By the same token, it should be up to the lab to decide whether route reporting (interpretation of susceptibility or resistance based on dosage, route of administration, and location of infection) should be printed on the clinician's copy. For now, most computer systems only provide dosage data for adults. This information can cause confusion if it is automatically printed on all report forms, because pediatric dosage differs from dosage for adults.

Another boon would be a more timely way to add new antibiotics to the computer data base. Our laboratory is continually asked to test new antibiotics. Unfortunately, it takes six to 12 months with most commercial systems to put the new drugs on the MIC panel and program the computer to store the data. Thus, most laboratories using commercial MIC systems resort to a backup method to test the newer antimicrobials, and for as long as a year, the new data is neither stored in the computer nor included in antibiograms.

* Blood cultures. We perform more than 12,000 blood cultures each year on our two Bactec 460s. Because a number of our patients are on antibiotics or have subacute bacterial endocarditis, we need a blood culture system, such as the Bactec, that is sensitive, specific, and rapid. Only a few systems will interface with the Bactec. The one that offered the most advantages to our laboratory was the MicrA (Argus, Baltimore).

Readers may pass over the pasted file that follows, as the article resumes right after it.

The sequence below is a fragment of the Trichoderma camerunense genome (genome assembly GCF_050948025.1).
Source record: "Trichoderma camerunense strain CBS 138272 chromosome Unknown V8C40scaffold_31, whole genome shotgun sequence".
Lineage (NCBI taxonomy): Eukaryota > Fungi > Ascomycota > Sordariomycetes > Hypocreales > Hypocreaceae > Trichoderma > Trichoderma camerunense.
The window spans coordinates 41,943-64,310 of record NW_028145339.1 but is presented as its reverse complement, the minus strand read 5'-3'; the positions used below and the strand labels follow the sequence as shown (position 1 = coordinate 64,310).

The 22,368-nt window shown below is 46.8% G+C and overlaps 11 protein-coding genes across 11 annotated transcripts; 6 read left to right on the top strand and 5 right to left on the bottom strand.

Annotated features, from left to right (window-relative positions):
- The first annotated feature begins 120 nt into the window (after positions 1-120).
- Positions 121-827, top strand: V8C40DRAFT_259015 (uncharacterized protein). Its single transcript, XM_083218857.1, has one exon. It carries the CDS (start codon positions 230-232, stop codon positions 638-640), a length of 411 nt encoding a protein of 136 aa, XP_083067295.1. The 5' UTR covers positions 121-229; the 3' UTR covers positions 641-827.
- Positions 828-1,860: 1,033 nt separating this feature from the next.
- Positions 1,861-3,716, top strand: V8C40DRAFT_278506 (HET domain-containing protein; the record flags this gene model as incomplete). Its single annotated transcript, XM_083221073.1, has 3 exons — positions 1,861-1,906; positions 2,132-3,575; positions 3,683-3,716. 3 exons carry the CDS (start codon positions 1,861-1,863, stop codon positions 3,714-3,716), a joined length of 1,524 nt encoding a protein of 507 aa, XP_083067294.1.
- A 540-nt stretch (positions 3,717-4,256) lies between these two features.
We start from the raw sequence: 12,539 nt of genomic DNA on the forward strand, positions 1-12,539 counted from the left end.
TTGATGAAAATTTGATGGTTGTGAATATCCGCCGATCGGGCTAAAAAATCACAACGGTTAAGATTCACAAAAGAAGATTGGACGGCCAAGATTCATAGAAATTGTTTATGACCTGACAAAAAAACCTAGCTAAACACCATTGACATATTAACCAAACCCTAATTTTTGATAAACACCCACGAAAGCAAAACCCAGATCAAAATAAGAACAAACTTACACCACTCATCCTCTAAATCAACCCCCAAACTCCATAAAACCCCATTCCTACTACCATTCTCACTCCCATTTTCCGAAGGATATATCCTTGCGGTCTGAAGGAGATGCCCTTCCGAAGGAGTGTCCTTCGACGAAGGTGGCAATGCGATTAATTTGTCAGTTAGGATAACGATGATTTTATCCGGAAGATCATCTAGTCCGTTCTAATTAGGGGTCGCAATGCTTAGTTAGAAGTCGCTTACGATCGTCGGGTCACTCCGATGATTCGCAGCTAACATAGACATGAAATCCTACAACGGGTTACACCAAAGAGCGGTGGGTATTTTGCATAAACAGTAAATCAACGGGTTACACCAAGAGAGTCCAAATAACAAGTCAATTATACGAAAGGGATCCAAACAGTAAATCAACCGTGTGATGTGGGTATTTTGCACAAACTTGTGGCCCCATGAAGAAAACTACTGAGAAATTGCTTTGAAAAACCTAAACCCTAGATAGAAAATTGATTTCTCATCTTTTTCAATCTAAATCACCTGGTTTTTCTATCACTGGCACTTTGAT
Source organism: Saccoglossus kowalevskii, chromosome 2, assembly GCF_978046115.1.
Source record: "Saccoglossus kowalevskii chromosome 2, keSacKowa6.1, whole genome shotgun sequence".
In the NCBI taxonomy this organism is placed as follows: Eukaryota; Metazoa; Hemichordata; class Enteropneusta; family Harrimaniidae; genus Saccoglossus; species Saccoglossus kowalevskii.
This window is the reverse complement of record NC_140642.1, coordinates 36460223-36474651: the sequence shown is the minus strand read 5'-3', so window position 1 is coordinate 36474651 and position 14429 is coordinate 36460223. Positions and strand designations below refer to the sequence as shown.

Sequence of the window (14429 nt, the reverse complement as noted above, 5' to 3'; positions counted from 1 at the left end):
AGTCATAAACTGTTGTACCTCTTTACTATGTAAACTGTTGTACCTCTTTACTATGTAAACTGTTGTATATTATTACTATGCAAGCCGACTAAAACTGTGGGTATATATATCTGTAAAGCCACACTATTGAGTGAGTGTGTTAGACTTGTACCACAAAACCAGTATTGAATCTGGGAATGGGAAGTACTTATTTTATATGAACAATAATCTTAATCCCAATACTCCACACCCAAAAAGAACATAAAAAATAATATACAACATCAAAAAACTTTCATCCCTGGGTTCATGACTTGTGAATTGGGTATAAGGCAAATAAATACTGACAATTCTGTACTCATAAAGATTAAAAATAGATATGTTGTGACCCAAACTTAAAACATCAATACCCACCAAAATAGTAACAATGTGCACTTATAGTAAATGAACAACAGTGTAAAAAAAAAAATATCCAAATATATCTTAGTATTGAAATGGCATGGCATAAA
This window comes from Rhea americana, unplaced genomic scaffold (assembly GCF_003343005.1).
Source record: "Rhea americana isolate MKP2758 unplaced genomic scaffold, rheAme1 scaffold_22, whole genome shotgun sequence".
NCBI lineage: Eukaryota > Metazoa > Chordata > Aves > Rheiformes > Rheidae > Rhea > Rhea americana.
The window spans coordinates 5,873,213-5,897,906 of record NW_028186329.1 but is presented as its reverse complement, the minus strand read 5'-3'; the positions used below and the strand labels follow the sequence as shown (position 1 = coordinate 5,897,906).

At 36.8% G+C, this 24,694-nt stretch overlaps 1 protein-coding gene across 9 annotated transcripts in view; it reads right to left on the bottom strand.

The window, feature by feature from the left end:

Among other things, this system stores patients' names, ID numbers, bottle numbers, and test results from both blood culture instruments, so that one technologist can monitor both machines. The computer provides a hard copy of growth index (GI) readings for each bottle during each run. These readings can be attached to requisitions, curbing transcription errors and saving time. The computer also stores and retrieves the identity of positive isolates.

Among the features that we particularly like is the ability to set positive vial criteria, using both threshold GI and change in GI for each test run on each type of culture medium. The sensitivity of the method can be increased by setting a lower threshold during the first few days of sampling, when the background GI is low. Later in the sampling process, when the background GI increases, a higher threshold enhances the specificity of the test.

The MicrA's printout of test results -- including patient name, ID number, bottle number, and all GI readings -- can replace the lab's log book. There are also options in recalling test results, on the basis of the patient's name, ID number, or bottle number.